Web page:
Test Drives

2020 Audi E-Tron 55 Review: Cool Running



Design and Appearance


The Audi E-Tron is not a small car – it’s a little larger than the Q5 but smaller than a Q8, and it looks more like the latter than the former. That is to say, it has a relatively low, coupe-like glasshouse and a sleeker profile than an upright one.

That aside, it doesn’t really scream ‘I’m a tech monster!’ the way a Tesla Model X does every time you open the doors, though there is a full width taillight bar at the rear, complete with fancy light-up sequence when you unlock the car.

Beside the large silver grille – which is an active aerodynamic device – there isn’t actually much to clue viewers in about the car’s lack of petrol power. In fact the styling, like the Mercedes-Benz EQC and unlike the Jaguar I-Pace, seems to be aimed at drawing people who want an EV that doesn’t shout about its nature.

It’s an EV yes, but it’s an Audi first, and in a good way, not like ‘America First’.


Interior and Features

That Audi First theme is confirmed on the inside: A minimalist design language that’s the opposite of Mercedes’ more classical feel with its organic shapes and plenty of buttons.

Slip into the driver’s seat and it’s Big Audi all the way, with a familiar triple-screen layout as seen in everything from the A6 to the Q8.

One active instrument display, at 12.3-inches, one infotainment touchscreen on the left, at 10.2-inches, and below that is an 8.6-inch control touchscreen, for climate and typing things in.

As noted in other Audis, it’s a very slick system and has every feature one could wish from a luxury car – the graphics are sharp, there’s no lag, it has smartphone connectivity, useful voice control, and enough option menus to compete with a computer. The dark theme does make fingerprints obvious though, and like any other touch device, we recommend not using the touchscreen while driving as it’s distracting.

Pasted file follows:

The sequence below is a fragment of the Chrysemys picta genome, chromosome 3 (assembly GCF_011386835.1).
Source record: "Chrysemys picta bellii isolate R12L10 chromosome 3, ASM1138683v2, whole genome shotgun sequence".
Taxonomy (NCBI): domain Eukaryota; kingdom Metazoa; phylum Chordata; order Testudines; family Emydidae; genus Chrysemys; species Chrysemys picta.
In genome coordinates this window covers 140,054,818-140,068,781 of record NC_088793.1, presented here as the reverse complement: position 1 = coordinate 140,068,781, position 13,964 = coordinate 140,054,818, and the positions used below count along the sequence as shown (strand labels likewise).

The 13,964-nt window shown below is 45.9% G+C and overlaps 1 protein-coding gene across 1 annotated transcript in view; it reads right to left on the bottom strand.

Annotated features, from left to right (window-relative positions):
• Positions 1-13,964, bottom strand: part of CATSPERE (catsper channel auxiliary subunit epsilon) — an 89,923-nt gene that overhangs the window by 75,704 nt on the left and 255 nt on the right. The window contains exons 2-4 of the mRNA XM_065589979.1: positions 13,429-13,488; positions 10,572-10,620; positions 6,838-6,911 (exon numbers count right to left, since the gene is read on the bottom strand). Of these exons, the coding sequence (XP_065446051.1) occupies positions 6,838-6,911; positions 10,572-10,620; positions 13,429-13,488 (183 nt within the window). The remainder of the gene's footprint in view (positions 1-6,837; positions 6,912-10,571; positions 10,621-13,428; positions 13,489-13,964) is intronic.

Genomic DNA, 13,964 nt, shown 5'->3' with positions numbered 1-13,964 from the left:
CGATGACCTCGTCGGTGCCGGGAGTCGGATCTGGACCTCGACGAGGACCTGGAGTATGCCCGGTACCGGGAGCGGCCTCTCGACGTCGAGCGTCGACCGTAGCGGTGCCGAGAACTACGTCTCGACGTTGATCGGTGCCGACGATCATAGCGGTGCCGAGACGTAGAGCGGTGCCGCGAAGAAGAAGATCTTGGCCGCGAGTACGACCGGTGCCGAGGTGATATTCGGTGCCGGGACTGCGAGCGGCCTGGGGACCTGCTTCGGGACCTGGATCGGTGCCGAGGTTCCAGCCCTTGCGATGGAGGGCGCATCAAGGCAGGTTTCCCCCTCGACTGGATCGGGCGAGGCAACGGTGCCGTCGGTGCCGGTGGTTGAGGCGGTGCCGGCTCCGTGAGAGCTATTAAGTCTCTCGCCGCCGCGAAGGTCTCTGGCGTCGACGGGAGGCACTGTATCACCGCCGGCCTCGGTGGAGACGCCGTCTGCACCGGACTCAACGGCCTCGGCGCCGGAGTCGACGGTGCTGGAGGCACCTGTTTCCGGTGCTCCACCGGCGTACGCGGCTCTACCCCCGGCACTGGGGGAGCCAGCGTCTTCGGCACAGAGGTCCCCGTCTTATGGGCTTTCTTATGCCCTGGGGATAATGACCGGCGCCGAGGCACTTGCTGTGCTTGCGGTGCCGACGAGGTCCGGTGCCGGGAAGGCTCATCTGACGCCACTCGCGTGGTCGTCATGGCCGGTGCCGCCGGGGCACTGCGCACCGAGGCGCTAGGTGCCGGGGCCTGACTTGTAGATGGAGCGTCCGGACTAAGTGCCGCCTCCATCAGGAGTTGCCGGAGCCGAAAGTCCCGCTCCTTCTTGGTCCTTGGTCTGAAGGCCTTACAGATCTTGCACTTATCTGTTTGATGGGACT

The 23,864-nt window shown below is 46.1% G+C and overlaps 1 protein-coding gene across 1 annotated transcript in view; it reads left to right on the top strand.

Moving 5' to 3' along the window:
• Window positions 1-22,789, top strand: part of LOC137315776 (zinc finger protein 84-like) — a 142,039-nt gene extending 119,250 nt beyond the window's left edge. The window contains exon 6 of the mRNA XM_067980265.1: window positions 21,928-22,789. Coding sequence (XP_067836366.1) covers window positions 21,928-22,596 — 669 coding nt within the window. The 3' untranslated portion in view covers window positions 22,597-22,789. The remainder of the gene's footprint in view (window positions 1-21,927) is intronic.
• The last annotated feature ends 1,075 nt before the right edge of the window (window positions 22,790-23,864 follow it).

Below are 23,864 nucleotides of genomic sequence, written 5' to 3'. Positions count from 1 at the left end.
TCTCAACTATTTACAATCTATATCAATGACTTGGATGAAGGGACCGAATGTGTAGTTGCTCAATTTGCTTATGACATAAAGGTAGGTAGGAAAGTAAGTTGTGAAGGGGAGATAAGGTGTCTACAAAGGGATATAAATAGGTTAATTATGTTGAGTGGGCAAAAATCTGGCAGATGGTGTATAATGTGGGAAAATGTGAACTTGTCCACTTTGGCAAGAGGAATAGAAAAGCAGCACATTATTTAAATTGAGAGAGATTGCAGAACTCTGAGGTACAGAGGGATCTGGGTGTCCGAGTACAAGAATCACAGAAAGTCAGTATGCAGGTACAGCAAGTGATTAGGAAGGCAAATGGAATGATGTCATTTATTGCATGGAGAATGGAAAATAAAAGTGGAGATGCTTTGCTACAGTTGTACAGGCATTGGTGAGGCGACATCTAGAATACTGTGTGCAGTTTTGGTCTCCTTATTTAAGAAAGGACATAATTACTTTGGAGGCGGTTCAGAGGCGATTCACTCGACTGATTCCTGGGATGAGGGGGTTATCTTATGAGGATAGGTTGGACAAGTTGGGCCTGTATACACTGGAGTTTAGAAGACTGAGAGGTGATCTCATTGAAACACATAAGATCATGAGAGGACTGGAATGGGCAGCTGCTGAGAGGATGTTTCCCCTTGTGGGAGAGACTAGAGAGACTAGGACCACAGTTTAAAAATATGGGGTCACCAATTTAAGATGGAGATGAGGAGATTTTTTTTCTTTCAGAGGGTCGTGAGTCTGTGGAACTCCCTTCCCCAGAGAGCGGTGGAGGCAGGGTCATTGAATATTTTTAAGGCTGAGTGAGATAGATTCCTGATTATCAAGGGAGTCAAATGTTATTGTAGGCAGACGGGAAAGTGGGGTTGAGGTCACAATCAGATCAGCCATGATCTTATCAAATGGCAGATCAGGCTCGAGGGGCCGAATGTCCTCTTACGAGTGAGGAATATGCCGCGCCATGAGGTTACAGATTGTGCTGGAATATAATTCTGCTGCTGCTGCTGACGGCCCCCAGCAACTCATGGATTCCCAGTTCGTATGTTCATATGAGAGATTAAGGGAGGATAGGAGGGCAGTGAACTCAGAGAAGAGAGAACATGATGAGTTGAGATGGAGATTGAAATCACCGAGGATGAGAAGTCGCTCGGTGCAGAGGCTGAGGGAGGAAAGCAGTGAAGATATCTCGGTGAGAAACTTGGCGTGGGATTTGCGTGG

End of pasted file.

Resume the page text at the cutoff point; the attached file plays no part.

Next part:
Audi’s useful voice command system can help with that, since it understands simple phrases (‘Find me a Japanese restaurant’), though the range of functions isn’t as wide as BMW’s class-leading Intelligent Personal Assistant.

Super-advanced parking systems have helped mitigate the pain of owning a large SUV in recent times, and the E-Tron has Audi’s 360-degree camera/VR system, which has a virtual representation of the car in-display, so you can see and scroll around the vehicle without getting out at all.

The E-Tron’s unique differences are the small design touches on the dashboard (our E-Tron had a nice grey satin wood panelling) and the E-Tron badge, while the centre armrest console is now a large storage space, and the shifter design is very horizontally-oriented, though only the silver bit at the end actually moves.

At this price level we would have liked to see more active safety systems – there’s only Audi’s forward collision warning/mitigation system (Pre-Sense Front) standard.

Continue to Page 3: Driving Experience


Page 1: Introduction
Page 2: Design, Interior, Features
Page 3: Driving Experience
Page 4: Practicality, costs, competitors
Page 5: Conclusion

about the author

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Derryn Wong
CarBuyer's chief editor has a keen interest in all things mechanical, technological, animal and mineral. He's particularly fascinated by eco-cars and cars which make no logical sense. An avid motorcyclist and photographer, he also enjoys cats.